This all said, on net I favor, relative to what we have today, having more independent sources of control of funds and resources in sciences. Maybe in the future we'll have a monoculture that's optimal, but I am not convinced the NIH's is that.
CRISPR vs a Theory of Everything
Perhaps a way to understand where N-Q are coming from and where I'm coming from is this:
Picture a massive warehouse full of slot machines. Each slot machine is a field being funded by a specific mechanism and this warehouse is science as a whole. Each stops working after a while. Each pull of the lever in each slot machine gives you a lognormally distributed payoff. The mean of any given machine that is made anew is drawn from a half-Cauchy distribution (which has an undefined mean and sometimes have very large outliers due to fat tails).
You can choose between copying an existing machine or randomly spawning one into place. What do you choose? This is the same as the choice between doubling down on a given funding mechanism or starting a new one. For different choices of parameters in the toy example above the right choice is one or the other.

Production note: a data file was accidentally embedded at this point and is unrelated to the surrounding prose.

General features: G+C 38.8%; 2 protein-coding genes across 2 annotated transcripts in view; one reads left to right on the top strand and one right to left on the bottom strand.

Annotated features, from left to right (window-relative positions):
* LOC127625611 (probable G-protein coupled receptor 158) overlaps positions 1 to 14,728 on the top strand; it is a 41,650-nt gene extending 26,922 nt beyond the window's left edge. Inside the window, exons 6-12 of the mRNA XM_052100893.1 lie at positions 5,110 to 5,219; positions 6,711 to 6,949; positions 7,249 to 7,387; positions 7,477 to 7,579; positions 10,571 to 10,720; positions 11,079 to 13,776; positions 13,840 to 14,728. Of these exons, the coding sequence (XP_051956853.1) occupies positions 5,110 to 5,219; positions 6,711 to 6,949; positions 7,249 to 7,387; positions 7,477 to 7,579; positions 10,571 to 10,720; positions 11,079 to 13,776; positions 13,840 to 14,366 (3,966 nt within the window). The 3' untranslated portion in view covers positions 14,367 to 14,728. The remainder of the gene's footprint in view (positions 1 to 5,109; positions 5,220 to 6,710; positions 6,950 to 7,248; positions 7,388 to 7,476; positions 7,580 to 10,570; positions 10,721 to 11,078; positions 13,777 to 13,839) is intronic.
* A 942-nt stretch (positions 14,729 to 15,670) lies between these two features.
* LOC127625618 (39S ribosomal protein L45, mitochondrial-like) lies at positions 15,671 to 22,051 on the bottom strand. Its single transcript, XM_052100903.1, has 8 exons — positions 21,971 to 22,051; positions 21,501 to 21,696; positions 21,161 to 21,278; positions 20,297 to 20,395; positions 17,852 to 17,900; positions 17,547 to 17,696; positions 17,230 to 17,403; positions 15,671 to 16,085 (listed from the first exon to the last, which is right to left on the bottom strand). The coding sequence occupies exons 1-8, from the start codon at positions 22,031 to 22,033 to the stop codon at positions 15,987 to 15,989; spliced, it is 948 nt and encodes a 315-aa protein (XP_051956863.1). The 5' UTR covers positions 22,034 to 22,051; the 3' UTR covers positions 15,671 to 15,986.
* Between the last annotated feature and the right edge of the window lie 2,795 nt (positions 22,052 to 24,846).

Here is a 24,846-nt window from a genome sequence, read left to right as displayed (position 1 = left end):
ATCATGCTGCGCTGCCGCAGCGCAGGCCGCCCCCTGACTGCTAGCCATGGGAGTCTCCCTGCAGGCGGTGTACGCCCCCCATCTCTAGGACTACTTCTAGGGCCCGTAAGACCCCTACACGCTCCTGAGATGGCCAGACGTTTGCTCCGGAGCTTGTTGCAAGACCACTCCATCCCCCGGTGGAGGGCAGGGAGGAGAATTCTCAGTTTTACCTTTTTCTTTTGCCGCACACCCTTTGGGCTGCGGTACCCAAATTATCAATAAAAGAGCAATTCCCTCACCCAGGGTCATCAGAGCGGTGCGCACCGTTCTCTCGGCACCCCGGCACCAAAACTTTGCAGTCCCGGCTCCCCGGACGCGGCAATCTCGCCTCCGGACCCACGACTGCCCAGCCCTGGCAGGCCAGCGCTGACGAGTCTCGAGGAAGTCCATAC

In a world where there most of science is ahead of us, it makes sense to focus on exploring whereas in a world where most useful fields are already established, it makes sense to exploit those instead. I'm more of this latter opinion whereas N-Q might argue not necessarily that science is truly an endless frontier, but at the very least that we can't know that and thus we should err on the side of maximizing discovery.
Forcefully: Do you rather want a better CRISPR or the next quantum mechanics? This is probably the crux question. I say obviously give me the next CRISPR. At the same time, it's easy for me to imagine someone with different priorities and aesthetics that will say may I have the next QM please. Here's a quote from Michael showing his aesthetic preference for field-building, as opposed as pushing forth an already "hot" field:
DEVON: When is competition productive and when is it more toxic?